Roger Zelazny

Roger Zelazny
Roger Zelazny in Paris, 1988
Roger Zelazny in Paris, 1988
BornRoger Joseph Zelazny
(1937-05-13)May 13, 1937
Euclid, Ohio, U.S.
DiedJune 14, 1995(1995-06-14) (aged 58)
Santa Fe, New Mexico, U.S.
Pen nameHarrison Denmark[1]
OccupationWriter
NationalityAmerican
Alma materWestern Reserve University (B.A.)
Columbia University (M.A.)
GenreFantasy, science-fiction
Literary movementNew Wave (although he denounced the term himself)
Notable worksLord of Light, The Chronicles of Amber, Isle of the Dead, The Doors of His Face, The Lamps of His Mouth, and Other Stories, Doorways in the Sand, Eye of Cat, Unicorn Variations, A Night in the Lonesome October

Roger Joseph Zelazny (May 13, 1937 – June 14, 1995) was an American poet and writer of fantasy and science fiction short stories and novels, best known for The Chronicles of Amber. He won the Nebula Award three times (out of 14 nominations) and the Hugo Award six times (also out of 14 nominations), including two Hugos for novels: the serialized novel ...And Call Me Conrad (1965), subsequently published under the title This Immortal (1966) and then the novel Lord of Light (1967).[2]

Biography

Roger Joseph Zelazny was born in Euclid, Ohio, the only child of Polish immigrant Joseph Frank Żelazny and Irish-American Josephine Flora Sweet. In high school, he became the editor of the school newspaper and joined the Creative Writing Club.[3] In the fall of 1955, he began attending Western Reserve University and graduated with a B.A. in English in 1959.[3] He was accepted to Columbia University in New York and specialized in Elizabethan and Jacobean drama, graduating with an M.A. in 1962.[3] His M.A. thesis was entitled Two traditions and Cyril Tourneur: an examination of morality and humor comedy conventions in The Revenger's Tragedy.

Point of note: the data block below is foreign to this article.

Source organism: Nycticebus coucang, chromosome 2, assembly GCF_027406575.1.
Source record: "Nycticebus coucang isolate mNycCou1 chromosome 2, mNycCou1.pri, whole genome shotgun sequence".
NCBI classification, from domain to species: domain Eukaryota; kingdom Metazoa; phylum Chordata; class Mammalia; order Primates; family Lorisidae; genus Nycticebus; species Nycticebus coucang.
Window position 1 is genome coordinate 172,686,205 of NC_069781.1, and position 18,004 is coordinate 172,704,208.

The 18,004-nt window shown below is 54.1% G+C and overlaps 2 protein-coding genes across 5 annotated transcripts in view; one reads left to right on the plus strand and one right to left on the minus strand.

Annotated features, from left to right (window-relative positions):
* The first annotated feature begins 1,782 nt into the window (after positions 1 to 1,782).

Between 1962 and 1969 he worked for the U.S. Social Security Administration in Cleveland, Ohio and then in Baltimore, Maryland spending his evenings writing science fiction.[3][4] He deliberately progressed from short-shorts to novelettes to novellas and finally to novel-length works by 1965.[3] On May 1, 1969, he quit to become a full-time writer, and thereafter concentrated on writing novels in order to maintain his income.[4] During this period, he was an active and vocal member of the Baltimore Science Fiction Society, whose members included writers Jack Chalker and Joe and Jack Haldeman among others.

His first fanzine appearance was part one of the story "Conditional Benefit" (Thurban 1 #3, 1953) and his first professional publication and sale was the fantasy short story "Mr. Fuller's Revolt" (Literary Calvalcade, 1954).[3] As a professional writer, his debut works were the simultaneous publication of "Passion Play" (Amazing, August 1962) and "Horseman!" (Fantastic, August 1962).[3] "Passion Play" was written and sold first.[3] His first story to attract major attention was "A Rose for Ecclesiastes", published in The Magazine of Fantasy and Science Fiction, with cover art by Hannes Bok.

Roger Zelazny was also a member of the Swordsmen and Sorcerers' Guild of America (SAGA), a loose-knit group of heroic fantasy authors founded in the 1960s, some of whose works were anthologized in Lin Carter's Flashing Swords! anthologies.

Zelazny died in 1995, aged 58, of kidney failure secondary to colorectal cancer.[5]

Other Languages
العربية: روجر زيلاسني
asturianu: Roger Zelazny
تۆرکجه: راجر زلازنی
беларуская (тарашкевіца)‎: Роджэр Жалязны
български: Роджър Зелазни
bosanski: Roger Zelazny
čeština: Roger Zelazny
Deutsch: Roger Zelazny
Ελληνικά: Ρότζερ Ζελάζνυ
español: Roger Zelazny
français: Roger Zelazny
hrvatski: Roger Zelazny
Bahasa Indonesia: Roger Zelazny
italiano: Roger Zelazny
lietuvių: Roger Zelazny
Nederlands: Roger Zelazny
română: Roger Zelazny
slovenčina: Roger Zelazny
српски / srpski: Роџер Зелазни
srpskohrvatski / српскохрватски: Roger Zelazny
svenska: Roger Zelazny
Türkçe: Roger Zelazny
українська: Роджер Желязни